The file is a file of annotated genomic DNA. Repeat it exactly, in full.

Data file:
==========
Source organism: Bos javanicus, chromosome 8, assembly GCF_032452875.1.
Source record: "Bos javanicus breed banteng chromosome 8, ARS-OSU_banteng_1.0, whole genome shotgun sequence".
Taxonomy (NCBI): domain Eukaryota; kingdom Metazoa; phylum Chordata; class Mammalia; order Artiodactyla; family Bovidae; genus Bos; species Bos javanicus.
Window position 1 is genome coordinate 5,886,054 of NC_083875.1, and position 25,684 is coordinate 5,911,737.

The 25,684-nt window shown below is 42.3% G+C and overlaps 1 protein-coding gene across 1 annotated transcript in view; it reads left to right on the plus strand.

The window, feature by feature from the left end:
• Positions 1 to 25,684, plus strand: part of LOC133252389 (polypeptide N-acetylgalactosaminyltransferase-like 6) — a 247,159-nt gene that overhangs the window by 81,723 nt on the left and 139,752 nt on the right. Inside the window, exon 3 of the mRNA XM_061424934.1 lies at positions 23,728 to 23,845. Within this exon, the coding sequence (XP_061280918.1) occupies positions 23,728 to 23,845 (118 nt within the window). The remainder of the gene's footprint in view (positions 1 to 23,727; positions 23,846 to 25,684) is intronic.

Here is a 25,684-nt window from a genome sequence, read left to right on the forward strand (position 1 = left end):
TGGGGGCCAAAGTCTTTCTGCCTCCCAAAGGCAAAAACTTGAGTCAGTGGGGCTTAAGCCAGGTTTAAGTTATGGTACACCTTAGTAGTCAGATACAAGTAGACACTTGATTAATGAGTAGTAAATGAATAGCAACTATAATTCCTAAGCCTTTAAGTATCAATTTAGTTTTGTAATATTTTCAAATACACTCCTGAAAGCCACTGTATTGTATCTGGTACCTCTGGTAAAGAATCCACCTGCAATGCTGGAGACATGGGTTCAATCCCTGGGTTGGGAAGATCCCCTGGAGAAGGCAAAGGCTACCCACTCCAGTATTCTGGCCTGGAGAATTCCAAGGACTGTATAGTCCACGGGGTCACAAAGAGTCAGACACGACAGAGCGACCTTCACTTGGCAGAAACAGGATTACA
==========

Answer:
Source organism: Bos javanicus, chromosome 8, assembly GCF_032452875.1.
Source record: "Bos javanicus breed banteng chromosome 8, ARS-OSU_banteng_1.0, whole genome shotgun sequence".
Taxonomy (NCBI): domain Eukaryota; kingdom Metazoa; phylum Chordata; class Mammalia; order Artiodactyla; family Bovidae; genus Bos; species Bos javanicus.
Window position 1 is genome coordinate 5,886,054 of NC_083875.1, and position 25,684 is coordinate 5,911,737.

The 25,684-nt window shown below is 42.3% G+C and overlaps 1 protein-coding gene across 1 annotated transcript in view; it reads left to right on the plus strand.

The window, feature by feature from the left end:
• Positions 1 to 25,684, plus strand: part of LOC133252389 (polypeptide N-acetylgalactosaminyltransferase-like 6) — a 247,159-nt gene that overhangs the window by 81,723 nt on the left and 139,752 nt on the right. Inside the window, exon 3 of the mRNA XM_061424934.1 lies at positions 23,728 to 23,845. Within this exon, the coding sequence (XP_061280918.1) occupies positions 23,728 to 23,845 (118 nt within the window). The remainder of the gene's footprint in view (positions 1 to 23,727; positions 23,846 to 25,684) is intronic.

Here is a 25,684-nt window from a genome sequence, read left to right on the forward strand (position 1 = left end):
TGGGGGCCAAAGTCTTTCTGCCTCCCAAAGGCAAAAACTTGAGTCAGTGGGGCTTAAGCCAGGTTTAAGTTATGGTACACCTTAGTAGTCAGATACAAGTAGACACTTGATTAATGAGTAGTAAATGAATAGCAACTATAATTCCTAAGCCTTTAAGTATCAATTTAGTTTTGTAATATTTTCAAATACACTCCTGAAAGCCACTGTATTGTATCTGGTACCTCTGGTAAAGAATCCACCTGCAATGCTGGAGACATGGGTTCAATCCCTGGGTTGGGAAGATCCCCTGGAGAAGGCAAAGGCTACCCACTCCAGTATTCTGGCCTGGAGAATTCCAAGGACTGTATAGTCCACGGGGTCACAAAGAGTCAGACACGACAGAGCGACCTTCACTTGGCAGAAACAGGATTACA